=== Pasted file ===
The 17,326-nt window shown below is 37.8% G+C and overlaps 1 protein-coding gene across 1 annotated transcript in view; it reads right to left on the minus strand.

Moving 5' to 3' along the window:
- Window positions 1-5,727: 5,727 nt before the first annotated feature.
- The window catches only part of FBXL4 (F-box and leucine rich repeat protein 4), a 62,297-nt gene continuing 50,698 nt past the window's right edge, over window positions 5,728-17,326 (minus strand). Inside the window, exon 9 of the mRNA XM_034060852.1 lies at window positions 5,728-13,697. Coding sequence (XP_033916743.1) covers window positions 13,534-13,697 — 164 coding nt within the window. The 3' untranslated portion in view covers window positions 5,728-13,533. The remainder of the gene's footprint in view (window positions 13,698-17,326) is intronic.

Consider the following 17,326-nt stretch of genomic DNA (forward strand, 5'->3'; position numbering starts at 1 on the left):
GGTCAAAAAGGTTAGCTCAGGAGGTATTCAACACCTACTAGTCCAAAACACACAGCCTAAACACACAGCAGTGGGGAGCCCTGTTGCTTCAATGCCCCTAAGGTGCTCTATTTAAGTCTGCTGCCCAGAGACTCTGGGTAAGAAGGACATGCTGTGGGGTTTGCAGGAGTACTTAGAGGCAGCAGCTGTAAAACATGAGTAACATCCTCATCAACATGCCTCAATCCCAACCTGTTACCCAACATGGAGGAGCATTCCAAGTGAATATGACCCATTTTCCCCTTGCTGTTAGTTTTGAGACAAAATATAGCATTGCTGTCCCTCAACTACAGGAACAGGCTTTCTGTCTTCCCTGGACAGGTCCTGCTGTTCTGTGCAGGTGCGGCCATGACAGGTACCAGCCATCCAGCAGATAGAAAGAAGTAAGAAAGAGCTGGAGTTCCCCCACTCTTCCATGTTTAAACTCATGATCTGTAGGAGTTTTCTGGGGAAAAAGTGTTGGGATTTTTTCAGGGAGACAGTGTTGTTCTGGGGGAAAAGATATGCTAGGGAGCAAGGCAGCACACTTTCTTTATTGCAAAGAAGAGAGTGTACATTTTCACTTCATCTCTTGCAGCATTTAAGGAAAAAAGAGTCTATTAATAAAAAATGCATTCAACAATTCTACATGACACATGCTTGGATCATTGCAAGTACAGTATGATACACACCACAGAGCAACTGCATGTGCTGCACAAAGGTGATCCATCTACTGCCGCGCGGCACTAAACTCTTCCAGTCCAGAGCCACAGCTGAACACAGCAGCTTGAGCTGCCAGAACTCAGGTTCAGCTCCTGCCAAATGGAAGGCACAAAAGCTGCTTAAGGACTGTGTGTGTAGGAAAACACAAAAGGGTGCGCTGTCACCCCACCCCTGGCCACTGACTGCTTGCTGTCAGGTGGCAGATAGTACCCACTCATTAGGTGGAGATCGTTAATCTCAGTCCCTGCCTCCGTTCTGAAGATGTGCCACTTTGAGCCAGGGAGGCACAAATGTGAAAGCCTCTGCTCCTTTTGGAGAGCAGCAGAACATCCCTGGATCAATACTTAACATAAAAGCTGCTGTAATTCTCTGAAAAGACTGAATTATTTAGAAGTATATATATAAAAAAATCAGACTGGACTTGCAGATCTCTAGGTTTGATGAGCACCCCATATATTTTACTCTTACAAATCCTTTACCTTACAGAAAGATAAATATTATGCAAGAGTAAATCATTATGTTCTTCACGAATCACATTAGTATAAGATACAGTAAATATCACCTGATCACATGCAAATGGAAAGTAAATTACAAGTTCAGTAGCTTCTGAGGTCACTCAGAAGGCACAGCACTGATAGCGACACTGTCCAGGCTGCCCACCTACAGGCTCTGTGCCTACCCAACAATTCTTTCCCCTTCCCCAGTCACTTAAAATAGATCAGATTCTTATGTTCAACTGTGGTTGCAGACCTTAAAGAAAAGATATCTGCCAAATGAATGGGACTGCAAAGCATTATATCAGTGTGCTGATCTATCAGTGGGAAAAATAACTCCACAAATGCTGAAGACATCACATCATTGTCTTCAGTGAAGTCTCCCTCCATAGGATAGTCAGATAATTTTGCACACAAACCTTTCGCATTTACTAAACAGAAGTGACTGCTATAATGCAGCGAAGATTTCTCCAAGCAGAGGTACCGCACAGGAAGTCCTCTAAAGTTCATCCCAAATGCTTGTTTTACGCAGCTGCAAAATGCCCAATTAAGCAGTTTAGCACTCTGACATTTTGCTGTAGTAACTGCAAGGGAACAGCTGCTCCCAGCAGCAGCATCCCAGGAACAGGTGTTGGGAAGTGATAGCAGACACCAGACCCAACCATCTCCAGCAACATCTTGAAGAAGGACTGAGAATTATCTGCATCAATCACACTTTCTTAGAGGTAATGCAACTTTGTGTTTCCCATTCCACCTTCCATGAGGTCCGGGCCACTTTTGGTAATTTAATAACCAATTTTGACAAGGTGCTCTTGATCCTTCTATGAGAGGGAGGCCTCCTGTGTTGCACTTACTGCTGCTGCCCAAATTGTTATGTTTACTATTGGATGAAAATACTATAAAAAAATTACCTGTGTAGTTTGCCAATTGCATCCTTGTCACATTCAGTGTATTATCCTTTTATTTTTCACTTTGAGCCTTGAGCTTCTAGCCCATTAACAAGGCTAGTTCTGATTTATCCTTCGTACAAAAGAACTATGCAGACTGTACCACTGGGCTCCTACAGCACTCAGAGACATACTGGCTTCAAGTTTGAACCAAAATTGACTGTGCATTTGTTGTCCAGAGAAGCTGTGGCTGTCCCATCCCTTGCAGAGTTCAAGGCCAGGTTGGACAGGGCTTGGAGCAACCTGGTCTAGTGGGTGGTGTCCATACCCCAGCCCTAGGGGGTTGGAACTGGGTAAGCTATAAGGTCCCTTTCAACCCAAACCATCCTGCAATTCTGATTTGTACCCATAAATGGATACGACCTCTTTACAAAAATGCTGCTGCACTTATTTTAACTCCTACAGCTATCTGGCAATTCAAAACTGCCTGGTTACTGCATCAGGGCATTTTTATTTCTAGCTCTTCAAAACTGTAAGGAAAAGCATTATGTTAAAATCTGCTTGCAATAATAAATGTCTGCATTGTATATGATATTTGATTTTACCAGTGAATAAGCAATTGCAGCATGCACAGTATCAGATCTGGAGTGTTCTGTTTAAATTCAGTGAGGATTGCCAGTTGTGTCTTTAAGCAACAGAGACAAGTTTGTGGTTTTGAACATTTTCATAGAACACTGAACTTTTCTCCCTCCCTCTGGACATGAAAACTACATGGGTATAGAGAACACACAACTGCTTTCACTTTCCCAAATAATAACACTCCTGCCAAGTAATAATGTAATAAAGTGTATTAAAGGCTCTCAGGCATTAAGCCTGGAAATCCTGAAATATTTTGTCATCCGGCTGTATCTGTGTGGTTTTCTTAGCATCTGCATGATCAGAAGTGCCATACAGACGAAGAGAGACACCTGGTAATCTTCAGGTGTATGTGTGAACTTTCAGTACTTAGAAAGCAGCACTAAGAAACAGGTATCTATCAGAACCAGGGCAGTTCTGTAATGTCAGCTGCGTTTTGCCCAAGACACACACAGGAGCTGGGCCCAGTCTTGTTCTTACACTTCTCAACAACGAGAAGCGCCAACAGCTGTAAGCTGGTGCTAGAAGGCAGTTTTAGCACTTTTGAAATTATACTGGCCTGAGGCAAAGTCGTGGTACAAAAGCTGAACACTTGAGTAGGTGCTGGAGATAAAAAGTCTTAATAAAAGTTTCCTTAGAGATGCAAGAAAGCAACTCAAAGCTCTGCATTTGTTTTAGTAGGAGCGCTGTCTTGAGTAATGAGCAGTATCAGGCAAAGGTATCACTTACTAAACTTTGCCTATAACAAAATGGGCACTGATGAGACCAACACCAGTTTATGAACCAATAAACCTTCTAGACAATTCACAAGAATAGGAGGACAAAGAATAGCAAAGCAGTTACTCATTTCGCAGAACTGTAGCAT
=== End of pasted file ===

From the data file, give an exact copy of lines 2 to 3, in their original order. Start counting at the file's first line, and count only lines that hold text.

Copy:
Moving 5' to 3' along the window:
- Window positions 1-5,727: 5,727 nt before the first annotated feature.